Photo of Blidi Wreh-Wilson
Drafted By: Titans
  • Round 3
  • Pick 8
  • Overall 70

Combine Results

77.2 ?
  • 4.53 SEC
    Top Performer
  • 14 REPS
    Top Performer
  • 36.0 INCH
    Top Performer
  • 128.0 INCH
    Top Performer
  • 6.97 SEC
    Top Performer
  • 4.12 SEC
    Top Performer
  • 11.56 SEC
    Top Performer

Draft Analysis:

"Another one of those long corners. In today's NFL, with three-wide offenses, you've got to have some longer corners. This kid can play on and off. He's been very impressive on special teams. He's much better when he disrupts at the line of scrimmage." -- Mike Mayock

  • 6'1" Height
  • 32" Arm Length
  • 195LBS. Weight
  • 8 5/8" Hands


Few cornerbacks get a chance to see the end zone after one of their interceptions –- but Wreh-Wilson managed to do so in back to back games in 2010. Against Buffalo in late September, he got his first pick six, taking a pass back 46 yards for a score. Vanderbilt couldn’t stop him from repeating the feat the next week, as his 44-yard return helped the Huskies win their second consecutive game.

Wreh-Wilson (whose name is pronounced bleed-ee ray-wilson) picked off two more passes that season, while also making 57 tackles and five pass breakups as a 13-game starter. He had already forced UConn coaches to put him in the starting line-up nine times as a redshirt freshman, and he wound up leading the team with six pass breakups as well as making his first interception against Louisville. In 2011, Wreh-Wilson started only seven games (one interception, seven pass breakups), missing five midseason contests with a sprained right MCL.

In his 2012 campaign, which earned him a second-team All-Big East selection, Wreh-Wilson recorded 46 tackles, with one interception and nine passes defended. Wreh-Wilson’s lone interception came off Louisville QB Teddy Bridgewater in the third overtime. This interception set Connecticut up for the game-winning field goal.



Scouts like Wreh-Wilson’s tall, long frame on the outside. He owns the closing speed to cut down receivers quickly after the catch when playing off, and uses his long arms to knock the ball away out of their hands. But he also presents short-area foot quickness to stay with receivers when tight on the line, as well as the powerful extension to knock them off their routes.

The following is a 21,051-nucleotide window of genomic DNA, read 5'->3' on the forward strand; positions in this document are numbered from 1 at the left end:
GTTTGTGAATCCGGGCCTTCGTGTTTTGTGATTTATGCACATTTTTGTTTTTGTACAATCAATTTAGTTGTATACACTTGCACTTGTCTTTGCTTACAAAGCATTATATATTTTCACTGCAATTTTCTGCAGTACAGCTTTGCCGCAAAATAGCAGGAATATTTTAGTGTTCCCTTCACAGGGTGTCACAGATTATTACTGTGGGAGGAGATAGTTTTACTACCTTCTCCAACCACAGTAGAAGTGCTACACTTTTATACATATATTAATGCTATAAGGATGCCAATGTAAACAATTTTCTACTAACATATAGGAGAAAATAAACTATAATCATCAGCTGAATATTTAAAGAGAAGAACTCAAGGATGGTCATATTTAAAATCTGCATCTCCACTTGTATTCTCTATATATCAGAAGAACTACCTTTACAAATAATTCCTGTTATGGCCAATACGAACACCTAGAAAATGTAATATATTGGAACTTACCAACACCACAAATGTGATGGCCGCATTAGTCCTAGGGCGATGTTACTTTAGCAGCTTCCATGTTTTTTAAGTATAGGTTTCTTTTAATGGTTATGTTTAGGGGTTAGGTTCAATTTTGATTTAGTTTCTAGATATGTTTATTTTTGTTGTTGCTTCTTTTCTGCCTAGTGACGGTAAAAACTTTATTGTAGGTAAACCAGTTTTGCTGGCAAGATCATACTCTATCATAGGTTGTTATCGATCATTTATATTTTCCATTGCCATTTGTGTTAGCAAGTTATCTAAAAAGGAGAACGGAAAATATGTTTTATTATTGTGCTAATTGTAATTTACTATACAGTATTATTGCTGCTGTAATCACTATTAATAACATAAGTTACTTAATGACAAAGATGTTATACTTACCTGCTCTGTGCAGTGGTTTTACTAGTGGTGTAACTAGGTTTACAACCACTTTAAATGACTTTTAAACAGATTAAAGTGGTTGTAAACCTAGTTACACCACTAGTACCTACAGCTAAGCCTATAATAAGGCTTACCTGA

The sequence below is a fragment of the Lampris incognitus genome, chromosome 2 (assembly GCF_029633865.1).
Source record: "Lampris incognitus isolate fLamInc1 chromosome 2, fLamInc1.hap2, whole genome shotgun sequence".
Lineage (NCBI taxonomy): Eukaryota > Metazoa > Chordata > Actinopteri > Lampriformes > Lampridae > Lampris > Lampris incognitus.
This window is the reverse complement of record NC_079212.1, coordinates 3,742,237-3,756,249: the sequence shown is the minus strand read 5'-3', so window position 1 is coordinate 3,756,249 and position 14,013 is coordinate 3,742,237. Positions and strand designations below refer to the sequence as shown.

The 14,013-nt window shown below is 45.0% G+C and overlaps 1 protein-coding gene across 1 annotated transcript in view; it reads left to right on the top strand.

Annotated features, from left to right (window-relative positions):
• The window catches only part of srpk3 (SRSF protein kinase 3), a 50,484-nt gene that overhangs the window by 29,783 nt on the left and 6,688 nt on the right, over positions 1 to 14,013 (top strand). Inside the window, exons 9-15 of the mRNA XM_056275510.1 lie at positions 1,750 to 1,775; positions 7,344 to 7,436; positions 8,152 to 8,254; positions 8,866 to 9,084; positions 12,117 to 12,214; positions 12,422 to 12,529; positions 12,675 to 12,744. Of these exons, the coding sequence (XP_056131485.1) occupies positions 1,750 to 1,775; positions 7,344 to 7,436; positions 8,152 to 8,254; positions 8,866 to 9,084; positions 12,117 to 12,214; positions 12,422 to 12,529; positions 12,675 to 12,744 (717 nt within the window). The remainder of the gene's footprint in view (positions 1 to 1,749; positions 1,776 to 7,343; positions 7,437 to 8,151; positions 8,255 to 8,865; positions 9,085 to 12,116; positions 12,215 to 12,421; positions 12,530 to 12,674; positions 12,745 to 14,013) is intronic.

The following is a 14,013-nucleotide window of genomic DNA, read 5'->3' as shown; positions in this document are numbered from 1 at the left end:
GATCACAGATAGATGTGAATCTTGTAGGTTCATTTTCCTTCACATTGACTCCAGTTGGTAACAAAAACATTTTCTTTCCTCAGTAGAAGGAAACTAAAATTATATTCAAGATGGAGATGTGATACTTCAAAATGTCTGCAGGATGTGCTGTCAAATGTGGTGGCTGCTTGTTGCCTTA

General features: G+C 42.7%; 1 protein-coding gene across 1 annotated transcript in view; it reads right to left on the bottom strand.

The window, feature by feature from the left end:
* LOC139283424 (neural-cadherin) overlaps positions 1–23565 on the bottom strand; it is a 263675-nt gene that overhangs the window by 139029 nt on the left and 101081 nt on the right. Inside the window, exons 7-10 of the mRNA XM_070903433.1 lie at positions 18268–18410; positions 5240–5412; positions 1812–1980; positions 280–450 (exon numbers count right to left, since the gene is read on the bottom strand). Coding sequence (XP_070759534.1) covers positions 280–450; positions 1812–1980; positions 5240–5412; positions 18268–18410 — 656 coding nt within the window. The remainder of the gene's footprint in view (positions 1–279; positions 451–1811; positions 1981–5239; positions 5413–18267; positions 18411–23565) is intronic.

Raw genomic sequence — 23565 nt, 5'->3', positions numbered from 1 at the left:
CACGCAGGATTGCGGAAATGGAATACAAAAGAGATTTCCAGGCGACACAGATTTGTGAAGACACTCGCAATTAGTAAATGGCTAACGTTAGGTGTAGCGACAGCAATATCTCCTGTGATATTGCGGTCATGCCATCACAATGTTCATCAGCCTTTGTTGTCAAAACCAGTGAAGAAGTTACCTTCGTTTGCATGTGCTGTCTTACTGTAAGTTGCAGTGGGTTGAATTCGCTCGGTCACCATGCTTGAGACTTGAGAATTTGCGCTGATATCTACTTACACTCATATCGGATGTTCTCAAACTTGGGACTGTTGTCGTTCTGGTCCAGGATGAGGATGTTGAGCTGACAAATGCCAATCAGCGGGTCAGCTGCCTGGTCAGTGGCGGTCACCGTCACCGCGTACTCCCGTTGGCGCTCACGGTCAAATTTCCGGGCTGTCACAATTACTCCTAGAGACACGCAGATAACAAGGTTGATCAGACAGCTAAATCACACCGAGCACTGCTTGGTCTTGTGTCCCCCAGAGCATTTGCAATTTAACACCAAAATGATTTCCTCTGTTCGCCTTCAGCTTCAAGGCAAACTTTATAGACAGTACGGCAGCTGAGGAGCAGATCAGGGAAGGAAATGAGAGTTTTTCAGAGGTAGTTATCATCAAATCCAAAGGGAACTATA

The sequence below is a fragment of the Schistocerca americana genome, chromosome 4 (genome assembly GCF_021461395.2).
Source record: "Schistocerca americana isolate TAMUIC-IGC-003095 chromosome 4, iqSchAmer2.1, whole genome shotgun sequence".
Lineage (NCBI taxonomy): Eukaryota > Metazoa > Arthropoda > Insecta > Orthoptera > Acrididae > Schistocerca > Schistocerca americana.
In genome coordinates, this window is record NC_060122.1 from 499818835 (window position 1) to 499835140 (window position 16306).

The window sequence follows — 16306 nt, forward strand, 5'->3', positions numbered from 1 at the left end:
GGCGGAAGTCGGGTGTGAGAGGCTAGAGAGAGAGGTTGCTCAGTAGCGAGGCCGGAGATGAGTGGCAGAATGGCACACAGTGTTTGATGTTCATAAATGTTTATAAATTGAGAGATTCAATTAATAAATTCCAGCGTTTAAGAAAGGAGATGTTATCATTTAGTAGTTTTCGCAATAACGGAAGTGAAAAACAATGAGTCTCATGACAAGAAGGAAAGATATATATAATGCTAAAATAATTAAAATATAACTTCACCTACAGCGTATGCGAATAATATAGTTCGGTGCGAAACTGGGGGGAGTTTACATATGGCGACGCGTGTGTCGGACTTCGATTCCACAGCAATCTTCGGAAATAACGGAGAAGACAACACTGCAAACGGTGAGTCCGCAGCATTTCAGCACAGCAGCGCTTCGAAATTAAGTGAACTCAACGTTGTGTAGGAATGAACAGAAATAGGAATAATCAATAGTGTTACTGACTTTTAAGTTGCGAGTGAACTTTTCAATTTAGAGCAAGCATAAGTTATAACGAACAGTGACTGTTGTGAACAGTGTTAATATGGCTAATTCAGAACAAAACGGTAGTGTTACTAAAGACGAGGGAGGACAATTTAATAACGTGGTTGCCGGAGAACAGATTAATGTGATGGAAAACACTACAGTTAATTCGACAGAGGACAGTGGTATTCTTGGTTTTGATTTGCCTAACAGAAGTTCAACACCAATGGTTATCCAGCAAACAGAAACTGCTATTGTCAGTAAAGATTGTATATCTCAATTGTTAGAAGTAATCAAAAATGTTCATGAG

Like most taller corners, receivers can get Wreh-Wilson a little off-balance once he stops his feet. His tackling is also inconsistent, as he’ll dive at the feet of ballcarriers or lunge at him to make a hit instead of using his length to wrap. Play action can also get him in trouble, as he’ll jump forward and allow his receiver behind him. After receivers get behind him, Wreh-Wilson doesn't always showcase proper hip flexibility or adequete recovery speed. And even with his height and length, Wreh-Wilson sometimes loses jump balls when he gets outmuscled or fails to high-point.

NFL Comparison

Derek Cox

Bottom Line

Wreh-Wilson is a tall, tough corner, with some ball skills. His length and short area quickness makes him an intriguing prospect, but his inability to quickly flip his hips and his lack of deep, recovery speed will likely limit him to a zone-based scheme.
Grade Title Draft (Round) Description
96-100 Future Hall of Famer Top Pick A once-in-a-generation type prospect who could change how his position is played
85-95 Immediate Starter 1st An impact player with the ability/intangibles to become a Pro Bowl player. Expect to start immediately except in a unique situation (i.e. behind a veteran starter).
70-84 Eventual Starter 2nd-3rd A quality player who will contribute to the team early on and is expected to develop into a starter. A reliable player who brings value to the position.
50-69 Draftable Player 4th-7th A prospect with the ability to make team as a backup/role player. Needs to be a special teams contributor at applicable positions. Players in the high range of this category might have long-term potential.
20-49 Free Agent UDFA A player with solid measurables, intangibles, college achievements, or a developing skill that warrants an opportunity in an NFL camp. In the right situation, he could earn a place on a 53-man roster, but most likely will be a practice squad player or a camp body.